Saturday, December 6, 2014

Diane Schoemperlen Works with Words and Pictures

In the 54th in a series of posts on 2014 books entered for The Story Prize, Diane Schoemperlen, author of By the Book (Biblioasis Press), discusses her writing collage process.

Since the beginning of my writing life, I’ve been fascinated by the intersection of word and image. My very first book, Double Exposures, published way back in 1984, was a fictional novella illustrated with old black-and-white family photographs.

My first novel, In the Language of Love, peatured a collage artist as the main character. While researching collage techniques so I could write about them in the novel, I began making some of my own. It wasn’t a big leap to think about including collages in my next book.

That next book, published in 1998, was a collection called Forms of Devotion that went on to win the Governor-General’s Award for English Fiction that year. The stories in this book didn’t much fit any standard definition of “story” and I illustrated them with black-and-white line drawings and wood engravings from earlier centuries. The more I worked with the combination of word and image, the more I felt it added multiple dimensions of meaning and resonance to each piece.

Although I continued to happily write and publish several more “normal” books (that is, books with words only, no pictures) in the following years, I knew I wasn’t finished with the idea of illustrated fiction. In my new book, By The Book, I’ve gone even further in exploring my fascination with fragment and collage, stretching the boundaries of both the text and the illustrations. The stories themselves are drawn in various ways from old books originally published in the late 19th and early 20th centuries. Many of these are elementary school textbooks about such diverse topics as nature, geography, history, and hygiene. The title story is based on a handbook for Italian citizens emigrating to the United States in 1900. These stories are in the tradition of the objet trouvé, in that I used the sentences exactly as they appeared in the old books to produce a new kind of found narrative that is an expanded, exploded, and embroidered rearrangement of the original material. Putting the text of the stories together was like doing a jigsaw puzzle and ending up with a picture entirely different than the one on the front of the box.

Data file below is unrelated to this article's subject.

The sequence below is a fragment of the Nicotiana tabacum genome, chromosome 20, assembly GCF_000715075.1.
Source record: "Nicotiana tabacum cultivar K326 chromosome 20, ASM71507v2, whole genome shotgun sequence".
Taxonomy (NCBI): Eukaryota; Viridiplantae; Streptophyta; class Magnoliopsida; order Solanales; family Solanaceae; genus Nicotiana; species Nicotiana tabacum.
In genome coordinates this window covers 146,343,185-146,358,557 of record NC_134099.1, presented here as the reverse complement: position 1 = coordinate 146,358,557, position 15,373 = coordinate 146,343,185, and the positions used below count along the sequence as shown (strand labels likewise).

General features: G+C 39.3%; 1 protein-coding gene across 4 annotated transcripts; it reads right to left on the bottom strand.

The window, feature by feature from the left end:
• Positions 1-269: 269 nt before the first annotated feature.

The collages that accompany the stories are in full color this time, created by much the same process: putting together seemingly unlike and unconnected bits and pieces and seeing what happens. It is the way these fragments, both textual and visual, spark off each other that makes them work.

Combining the creative processes that are activated by working with words and working with images always yields surprising, satisfying, and often humorous results. I like to think it opens up those hidden folds in your brain to which you do not otherwise have easy access. I’m now making a series of small collages that can be used as writing prompts. Starting with illustrations from an art-themed desk calendar as backgrounds, I’ve been adding a selection of smaller images and lines of text from old textbooks about grammar, composition, reading, and spelling.

Perhaps these collages ignite creative thinking because they offer more questions than answers. Can you dig out a story from what is suggested by this picture?

Try it. I can guarantee that you will surprise yourself.